From meeting the in-laws to, God forbid, walking towards a colleague in a long corridor and not knowing when to initiate eye contact, anxiety and panic are a common part of the human experience. However, while protecting you from perceived threats, you may find anxiety and its accompanying symptoms overwhelming.
If this sounds familiar, there are several research-backed methods that can help you manage anxious feelings. Well, if you know where to look. Unfortunately, many coping strategies that claim to alleviate anxiety aren’t backed by scientific experts, and many of these approaches could potentially exacerbate symptoms.
That’s why we’ve pulled together books from key experts that can help you better understand anxiety and develop methods to manage it.
Table of Contents
The best books to help manage your anxiety in 2023
Unwinding Anxiety: Train Your Brain To Heal Your Mind
Dr Judson Brewer
A neuroscientist by training, Dr Judson Brewer has spent 20 years researching how experiences of anxiety can generate addictive behaviours that can deepen such feelings. In fact, his research shows that the feeling of anxiety itself can be addictive. But Brewer has good news also: while not an easy cycle to break, it's far from impossible.
Centred on the science of automatic behaviours, Unwinding Anxiety seeks to uproot anxiety by creating new habit loops. How? By identifying triggers, rethinking rewards and cultivating your curiosity. It’s by no means an easy task, but Brewer offers comprehensive instructions on each of these points, that, put together, create a roadmap for breaking cycles of anxious thoughts.
How to be Yourself: Quiet Your Inner Critic And Rise Above Social Anxiety
Dr Ellen Hendriksen
If the idea of speaking up at a work meeting, or even talking to strangers on the phone fills you with dread, Dr Ellen Hendriksen – regarded as one of the world's leading experts on social anxiety – has some advice for you.
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In this clear and understandable practical guide, Hendriksen draws from decades of research to unpack several achievable strategies to help you quiet your inner-critic. Best of all, she explains why such strategies work: How To Be Yourself lifts the bonnet to the brain, revealing how your mind can be effectively rewired by challenging your current thinking and dispelling key psychological fallacies.
The outcomes are realistic too. As Hendriksen lays out, there isn’t a silver bullet cure for social anxiety. But there are simple techniques that will help you manage it.
Self-Compassion: The Proven Power Of Being Kind To Yourself
Dr Kristin Neff
For many, self-compassion is, at best, a vomit-inducing concept reserved for owners of ‘live, laugh, love’ home decor. And it would be easy to agree if it wasn’t for the growing body of compelling research showing how being kind to yourself is an effective way to manage your anxiety and overall happiness.
Key to this research is Dr Kristin Neff, associate professor of psychology at the University of Texas, Austin. In this book, she outlines the harmful psychological impacts of chronic self-criticism and the simple science-backed methods to reverse harmful emotional patterns.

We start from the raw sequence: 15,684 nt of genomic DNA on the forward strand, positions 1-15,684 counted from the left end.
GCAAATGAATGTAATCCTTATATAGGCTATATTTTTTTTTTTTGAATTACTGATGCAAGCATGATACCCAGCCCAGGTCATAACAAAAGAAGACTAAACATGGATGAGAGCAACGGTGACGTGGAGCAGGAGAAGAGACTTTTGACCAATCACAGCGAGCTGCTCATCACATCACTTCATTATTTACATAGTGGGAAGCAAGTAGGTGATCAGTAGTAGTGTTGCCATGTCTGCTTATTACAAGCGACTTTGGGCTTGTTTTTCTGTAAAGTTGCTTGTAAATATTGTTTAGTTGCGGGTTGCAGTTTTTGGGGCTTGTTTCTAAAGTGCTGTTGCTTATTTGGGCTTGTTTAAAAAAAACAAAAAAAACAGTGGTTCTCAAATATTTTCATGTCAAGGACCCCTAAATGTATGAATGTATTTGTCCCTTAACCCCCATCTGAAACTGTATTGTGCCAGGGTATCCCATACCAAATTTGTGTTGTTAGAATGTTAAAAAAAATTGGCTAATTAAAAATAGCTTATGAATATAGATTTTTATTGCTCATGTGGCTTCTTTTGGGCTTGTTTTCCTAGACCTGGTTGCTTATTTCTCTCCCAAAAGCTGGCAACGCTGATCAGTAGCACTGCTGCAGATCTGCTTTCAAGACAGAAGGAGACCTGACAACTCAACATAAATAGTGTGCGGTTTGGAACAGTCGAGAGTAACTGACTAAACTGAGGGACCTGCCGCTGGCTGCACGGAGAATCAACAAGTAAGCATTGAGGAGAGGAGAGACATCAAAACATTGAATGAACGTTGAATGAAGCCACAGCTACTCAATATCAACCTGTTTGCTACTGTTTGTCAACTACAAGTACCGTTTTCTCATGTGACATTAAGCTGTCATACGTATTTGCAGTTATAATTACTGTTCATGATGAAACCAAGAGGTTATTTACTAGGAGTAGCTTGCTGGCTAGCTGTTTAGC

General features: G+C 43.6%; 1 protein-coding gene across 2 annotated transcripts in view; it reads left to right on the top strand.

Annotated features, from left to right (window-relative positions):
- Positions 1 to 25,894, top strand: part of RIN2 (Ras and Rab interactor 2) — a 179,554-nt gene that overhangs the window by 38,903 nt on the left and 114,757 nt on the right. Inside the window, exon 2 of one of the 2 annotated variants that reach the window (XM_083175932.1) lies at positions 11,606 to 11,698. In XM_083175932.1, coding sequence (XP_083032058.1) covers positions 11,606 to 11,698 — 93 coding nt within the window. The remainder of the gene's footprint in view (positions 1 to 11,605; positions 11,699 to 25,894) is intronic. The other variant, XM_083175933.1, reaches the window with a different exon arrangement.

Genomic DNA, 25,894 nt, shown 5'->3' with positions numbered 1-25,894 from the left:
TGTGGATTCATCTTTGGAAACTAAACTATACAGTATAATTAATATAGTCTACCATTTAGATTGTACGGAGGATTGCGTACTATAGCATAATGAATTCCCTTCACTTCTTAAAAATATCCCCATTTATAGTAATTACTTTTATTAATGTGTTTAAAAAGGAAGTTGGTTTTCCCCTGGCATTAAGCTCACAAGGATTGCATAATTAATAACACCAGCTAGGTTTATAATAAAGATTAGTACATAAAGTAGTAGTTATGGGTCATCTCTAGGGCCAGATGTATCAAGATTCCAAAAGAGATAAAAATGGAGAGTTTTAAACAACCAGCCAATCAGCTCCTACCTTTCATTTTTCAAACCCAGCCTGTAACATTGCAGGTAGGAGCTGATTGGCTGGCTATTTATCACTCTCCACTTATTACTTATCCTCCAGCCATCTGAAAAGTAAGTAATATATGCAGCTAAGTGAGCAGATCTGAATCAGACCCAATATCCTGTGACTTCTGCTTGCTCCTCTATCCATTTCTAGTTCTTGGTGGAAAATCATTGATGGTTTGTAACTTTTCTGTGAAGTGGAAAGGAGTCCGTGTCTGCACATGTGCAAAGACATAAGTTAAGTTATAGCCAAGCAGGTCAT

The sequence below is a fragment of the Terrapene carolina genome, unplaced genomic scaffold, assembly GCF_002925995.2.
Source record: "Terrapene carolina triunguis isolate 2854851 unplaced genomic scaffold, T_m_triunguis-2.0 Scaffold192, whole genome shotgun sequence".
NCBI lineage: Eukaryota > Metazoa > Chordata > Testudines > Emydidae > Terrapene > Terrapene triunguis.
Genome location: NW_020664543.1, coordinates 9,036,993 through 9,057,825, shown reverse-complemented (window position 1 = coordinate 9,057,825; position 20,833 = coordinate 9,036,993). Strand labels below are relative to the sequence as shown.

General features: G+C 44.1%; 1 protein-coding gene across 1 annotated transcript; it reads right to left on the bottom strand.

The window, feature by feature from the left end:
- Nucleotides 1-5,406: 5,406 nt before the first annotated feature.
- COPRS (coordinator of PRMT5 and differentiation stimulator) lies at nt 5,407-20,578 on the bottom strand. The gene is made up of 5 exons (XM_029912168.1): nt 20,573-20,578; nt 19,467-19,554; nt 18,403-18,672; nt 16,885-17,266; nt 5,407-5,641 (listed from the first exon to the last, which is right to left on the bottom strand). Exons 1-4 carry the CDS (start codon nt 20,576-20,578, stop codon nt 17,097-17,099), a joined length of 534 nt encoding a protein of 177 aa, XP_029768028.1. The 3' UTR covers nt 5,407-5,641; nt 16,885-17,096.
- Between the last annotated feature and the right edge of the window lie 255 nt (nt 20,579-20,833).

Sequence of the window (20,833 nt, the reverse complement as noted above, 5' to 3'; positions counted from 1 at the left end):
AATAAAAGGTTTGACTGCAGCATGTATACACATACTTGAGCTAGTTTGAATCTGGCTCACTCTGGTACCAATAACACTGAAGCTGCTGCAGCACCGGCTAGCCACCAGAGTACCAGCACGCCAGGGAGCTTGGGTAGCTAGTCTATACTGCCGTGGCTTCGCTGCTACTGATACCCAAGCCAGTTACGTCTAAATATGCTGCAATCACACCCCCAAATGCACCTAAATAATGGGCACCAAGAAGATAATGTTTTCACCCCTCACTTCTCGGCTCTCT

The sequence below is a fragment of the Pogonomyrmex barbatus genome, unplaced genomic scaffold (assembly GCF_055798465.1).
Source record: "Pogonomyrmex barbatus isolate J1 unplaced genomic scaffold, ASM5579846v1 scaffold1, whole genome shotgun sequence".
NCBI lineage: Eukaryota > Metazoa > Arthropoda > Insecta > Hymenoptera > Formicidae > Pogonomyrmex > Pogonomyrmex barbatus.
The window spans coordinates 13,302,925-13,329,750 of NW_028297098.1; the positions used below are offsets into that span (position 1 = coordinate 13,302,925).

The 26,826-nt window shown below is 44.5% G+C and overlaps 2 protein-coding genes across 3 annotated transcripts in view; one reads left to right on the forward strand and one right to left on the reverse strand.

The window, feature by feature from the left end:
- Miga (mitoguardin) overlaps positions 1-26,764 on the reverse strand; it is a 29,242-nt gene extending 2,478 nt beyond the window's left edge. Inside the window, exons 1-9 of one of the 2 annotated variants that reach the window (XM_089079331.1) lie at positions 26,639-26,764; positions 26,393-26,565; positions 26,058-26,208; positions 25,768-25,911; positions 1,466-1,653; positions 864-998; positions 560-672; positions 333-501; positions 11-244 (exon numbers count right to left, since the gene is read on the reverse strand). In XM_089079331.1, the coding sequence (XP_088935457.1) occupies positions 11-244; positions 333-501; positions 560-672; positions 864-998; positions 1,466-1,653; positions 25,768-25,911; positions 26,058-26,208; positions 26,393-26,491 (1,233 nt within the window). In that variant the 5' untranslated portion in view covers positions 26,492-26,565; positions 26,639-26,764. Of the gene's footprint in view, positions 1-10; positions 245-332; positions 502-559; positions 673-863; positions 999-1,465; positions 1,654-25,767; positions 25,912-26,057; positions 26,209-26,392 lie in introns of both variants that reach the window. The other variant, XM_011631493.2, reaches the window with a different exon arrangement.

Neff also dispels how self-compassion done right is not selfish or self-pitying – nor will it create complacency or weakness. Quite the opposite: with a stream of studies, she shows how treating yourself like you would a good friend can lead to greater resilience, productivity and even psychical health.
Sure, most of the practical advice comes with a hefty helping of unpalatable cheesy language. But the science shows that the more comfortable you get with it, the better you’ll manage anxiety in everyday life.
Just over 5 million. That’s how many people watched US news anchor Dan Harris experience a panic attack live on air while reading a bulletin on behemoth TV show Good Morning America. It was, as Harris himself says, like being “stabbed in the brain with raw animal fear”. But although one of the most painful experiences of his life, it was also the most transformative, sparking Harris’s voyage to find science-backed self-help advice that works.
It's by no means a straightforward journey. As documented in this dryly witty half-memoir, half-instructional guide, the relentlessly sceptical Harris puts major figures in the self-help world under the microscope, often exposing the flawed pseudoscience beneath their teachings. Eventually, after years of searching, the deeply cynical Harris finally delves into one practice proven to help manage anxiety: meditation.
But here’s the thing: not only does Harris give a compelling overview of the well-trodden scientific benefits of mindfulness meditation, but he actually gives a practical no-nonsense guide to how to do it. Better still, he delivers it with humour and levelheadedness, once and for all dispelling the idea meditation is mainly for, as Harris says, “people who live in yurts or collect crystals”.
Be Who You Want: Unlocking The Science Of Personality Change
Dr Christian Jarrett
Penned by neuroscientist (and BBC Science Focus regular) Dr Christian Jarrett, Be Who You Want explains how being introverted and closed-minded – traits associated with those who struggle with anxiety – aren’t fixed attributes.
Sure, they’re moulded by your genetic influences and early experiences, but, as Jarrett argues with the help of leading psychological experts, they can be changed. This is done, as Jarrett describes in detail, by adopting a few simple transformative behaviours – small shifts that can make a huge difference to your wellbeing.